Jia’s work was the precursor to the current system, which allows students to track shuttle arrival times through a website and the CPP mobile app.
“His idea to implement the program for the campus was extraordinary,” says Glenn Shenker, director of Parking & Transportation Services at the time. “We are a large campus and we need a shuttle system, but to implement a program like this where you can track the buses now on a cell phone was a testament to his vision.”
Earthquake Early Warning System
In 2006, Jia headed a team of researchers on campus that developed a GIS-based earthquake warning system dubbed QuakeView for Southern California Edison.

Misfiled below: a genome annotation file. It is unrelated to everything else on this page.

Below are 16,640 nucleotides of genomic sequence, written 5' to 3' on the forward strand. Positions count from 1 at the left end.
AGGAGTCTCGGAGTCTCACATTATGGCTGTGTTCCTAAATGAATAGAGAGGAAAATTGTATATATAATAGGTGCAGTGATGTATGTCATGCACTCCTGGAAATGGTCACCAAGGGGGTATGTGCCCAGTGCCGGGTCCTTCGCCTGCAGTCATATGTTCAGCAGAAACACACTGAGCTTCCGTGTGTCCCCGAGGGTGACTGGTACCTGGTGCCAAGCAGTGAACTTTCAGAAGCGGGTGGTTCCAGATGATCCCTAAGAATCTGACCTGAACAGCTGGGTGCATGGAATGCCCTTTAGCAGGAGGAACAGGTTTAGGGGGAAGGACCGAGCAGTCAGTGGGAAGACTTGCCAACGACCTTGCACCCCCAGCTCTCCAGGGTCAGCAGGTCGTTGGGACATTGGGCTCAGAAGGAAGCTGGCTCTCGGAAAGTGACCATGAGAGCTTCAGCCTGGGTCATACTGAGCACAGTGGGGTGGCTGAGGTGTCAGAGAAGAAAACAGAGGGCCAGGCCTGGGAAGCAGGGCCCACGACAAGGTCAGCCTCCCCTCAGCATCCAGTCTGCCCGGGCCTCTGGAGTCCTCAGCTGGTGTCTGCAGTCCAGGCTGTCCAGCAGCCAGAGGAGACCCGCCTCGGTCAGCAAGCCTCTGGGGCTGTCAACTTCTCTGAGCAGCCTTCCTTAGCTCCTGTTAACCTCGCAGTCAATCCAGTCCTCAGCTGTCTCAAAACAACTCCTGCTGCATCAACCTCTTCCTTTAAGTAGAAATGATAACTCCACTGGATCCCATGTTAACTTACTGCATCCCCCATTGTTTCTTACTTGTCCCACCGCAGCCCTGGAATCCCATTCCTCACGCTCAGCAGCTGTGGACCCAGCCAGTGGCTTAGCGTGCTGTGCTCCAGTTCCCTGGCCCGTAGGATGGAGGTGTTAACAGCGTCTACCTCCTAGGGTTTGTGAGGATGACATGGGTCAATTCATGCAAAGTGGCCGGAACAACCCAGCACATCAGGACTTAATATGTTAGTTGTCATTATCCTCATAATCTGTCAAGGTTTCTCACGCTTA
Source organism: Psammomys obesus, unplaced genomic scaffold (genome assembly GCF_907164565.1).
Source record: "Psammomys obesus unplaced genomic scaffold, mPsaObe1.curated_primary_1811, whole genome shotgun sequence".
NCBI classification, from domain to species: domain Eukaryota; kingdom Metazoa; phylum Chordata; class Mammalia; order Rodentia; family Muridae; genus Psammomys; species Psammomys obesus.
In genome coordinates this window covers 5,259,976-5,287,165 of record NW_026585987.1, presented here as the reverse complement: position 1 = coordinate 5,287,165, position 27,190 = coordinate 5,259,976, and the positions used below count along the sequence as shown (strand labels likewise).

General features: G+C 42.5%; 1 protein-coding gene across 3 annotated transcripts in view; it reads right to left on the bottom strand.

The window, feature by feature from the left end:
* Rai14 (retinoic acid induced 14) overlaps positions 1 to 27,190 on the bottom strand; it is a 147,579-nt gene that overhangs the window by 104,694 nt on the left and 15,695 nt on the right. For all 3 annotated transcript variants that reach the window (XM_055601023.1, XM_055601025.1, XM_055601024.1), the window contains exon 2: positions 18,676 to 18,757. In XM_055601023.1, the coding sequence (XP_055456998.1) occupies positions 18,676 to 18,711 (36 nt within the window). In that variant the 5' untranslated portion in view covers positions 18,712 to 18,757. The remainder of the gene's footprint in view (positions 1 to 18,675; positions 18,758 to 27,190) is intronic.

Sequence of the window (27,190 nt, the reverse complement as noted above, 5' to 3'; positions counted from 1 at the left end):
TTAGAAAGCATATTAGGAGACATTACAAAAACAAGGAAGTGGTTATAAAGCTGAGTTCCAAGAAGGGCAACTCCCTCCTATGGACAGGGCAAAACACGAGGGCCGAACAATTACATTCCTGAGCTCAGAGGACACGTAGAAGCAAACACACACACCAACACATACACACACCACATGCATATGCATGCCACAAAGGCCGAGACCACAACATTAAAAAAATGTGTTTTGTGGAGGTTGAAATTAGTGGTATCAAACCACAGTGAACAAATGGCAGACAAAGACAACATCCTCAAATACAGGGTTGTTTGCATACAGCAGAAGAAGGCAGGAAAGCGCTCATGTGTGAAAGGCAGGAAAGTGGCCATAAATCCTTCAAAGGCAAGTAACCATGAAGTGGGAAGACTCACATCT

The utility giant was developing an emergency preparedness system that tapped into a network of satellites to monitor seismic activity and warn of earthquake activities. Jia’s project took the data Edison collected and estimated which zones would be affected, enabling notification a few seconds before an earthquake strikes. This system has laid the foundation for the county’s current earthquake early warning systems.
Always looking a few steps ahead, Jia is developing a new system that will link traffic sensors with earthquake data and send it directly to cars so that drivers can hit the brakes.
“I hope to get that set up in 10 years,” he says.
In Temecula, freeways and expanded development have threatened mountain lions, especially when they cross the 15 Freeway.